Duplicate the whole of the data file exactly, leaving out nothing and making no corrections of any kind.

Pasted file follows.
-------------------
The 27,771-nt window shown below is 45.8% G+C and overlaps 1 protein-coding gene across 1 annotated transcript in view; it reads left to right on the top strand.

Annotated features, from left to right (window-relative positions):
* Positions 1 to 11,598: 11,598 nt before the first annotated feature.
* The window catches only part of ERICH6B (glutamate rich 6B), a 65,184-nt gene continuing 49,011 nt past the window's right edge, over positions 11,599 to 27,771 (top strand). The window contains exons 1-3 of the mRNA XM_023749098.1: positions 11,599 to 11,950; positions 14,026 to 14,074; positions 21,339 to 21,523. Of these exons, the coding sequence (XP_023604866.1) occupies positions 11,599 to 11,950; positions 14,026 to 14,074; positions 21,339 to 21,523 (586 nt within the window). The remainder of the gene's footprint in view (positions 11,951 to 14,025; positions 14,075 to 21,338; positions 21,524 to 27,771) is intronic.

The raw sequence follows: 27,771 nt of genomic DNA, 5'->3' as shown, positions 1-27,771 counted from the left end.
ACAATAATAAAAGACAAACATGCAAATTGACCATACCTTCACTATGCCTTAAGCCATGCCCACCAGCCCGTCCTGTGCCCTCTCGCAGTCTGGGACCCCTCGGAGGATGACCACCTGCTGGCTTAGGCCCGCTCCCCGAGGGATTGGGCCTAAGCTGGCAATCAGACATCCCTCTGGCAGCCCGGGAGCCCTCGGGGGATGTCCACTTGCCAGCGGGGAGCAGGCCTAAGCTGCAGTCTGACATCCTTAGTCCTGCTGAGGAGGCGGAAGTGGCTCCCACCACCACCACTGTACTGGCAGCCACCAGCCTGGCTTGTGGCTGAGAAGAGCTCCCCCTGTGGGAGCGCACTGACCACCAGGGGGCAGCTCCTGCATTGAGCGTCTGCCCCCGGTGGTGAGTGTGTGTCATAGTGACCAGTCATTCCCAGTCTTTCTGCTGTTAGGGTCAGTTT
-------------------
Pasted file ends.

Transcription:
The 27,771-nt window shown below is 45.8% G+C and overlaps 1 protein-coding gene across 1 annotated transcript in view; it reads left to right on the top strand.

Annotated features, from left to right (window-relative positions):
* Positions 1 to 11,598: 11,598 nt before the first annotated feature.
* The window catches only part of ERICH6B (glutamate rich 6B), a 65,184-nt gene continuing 49,011 nt past the window's right edge, over positions 11,599 to 27,771 (top strand). The window contains exons 1-3 of the mRNA XM_023749098.1: positions 11,599 to 11,950; positions 14,026 to 14,074; positions 21,339 to 21,523. Of these exons, the coding sequence (XP_023604866.1) occupies positions 11,599 to 11,950; positions 14,026 to 14,074; positions 21,339 to 21,523 (586 nt within the window). The remainder of the gene's footprint in view (positions 11,951 to 14,025; positions 14,075 to 21,338; positions 21,524 to 27,771) is intronic.

The raw sequence follows: 27,771 nt of genomic DNA, 5'->3' as shown, positions 1-27,771 counted from the left end.
ACAATAATAAAAGACAAACATGCAAATTGACCATACCTTCACTATGCCTTAAGCCATGCCCACCAGCCCGTCCTGTGCCCTCTCGCAGTCTGGGACCCCTCGGAGGATGACCACCTGCTGGCTTAGGCCCGCTCCCCGAGGGATTGGGCCTAAGCTGGCAATCAGACATCCCTCTGGCAGCCCGGGAGCCCTCGGGGGATGTCCACTTGCCAGCGGGGAGCAGGCCTAAGCTGCAGTCTGACATCCTTAGTCCTGCTGAGGAGGCGGAAGTGGCTCCCACCACCACCACTGTACTGGCAGCCACCAGCCTGGCTTGTGGCTGAGAAGAGCTCCCCCTGTGGGAGCGCACTGACCACCAGGGGGCAGCTCCTGCATTGAGCGTCTGCCCCCGGTGGTGAGTGTGTGTCATAGTGACCAGTCATTCCCAGTCTTTCTGCTGTTAGGGTCAGTTT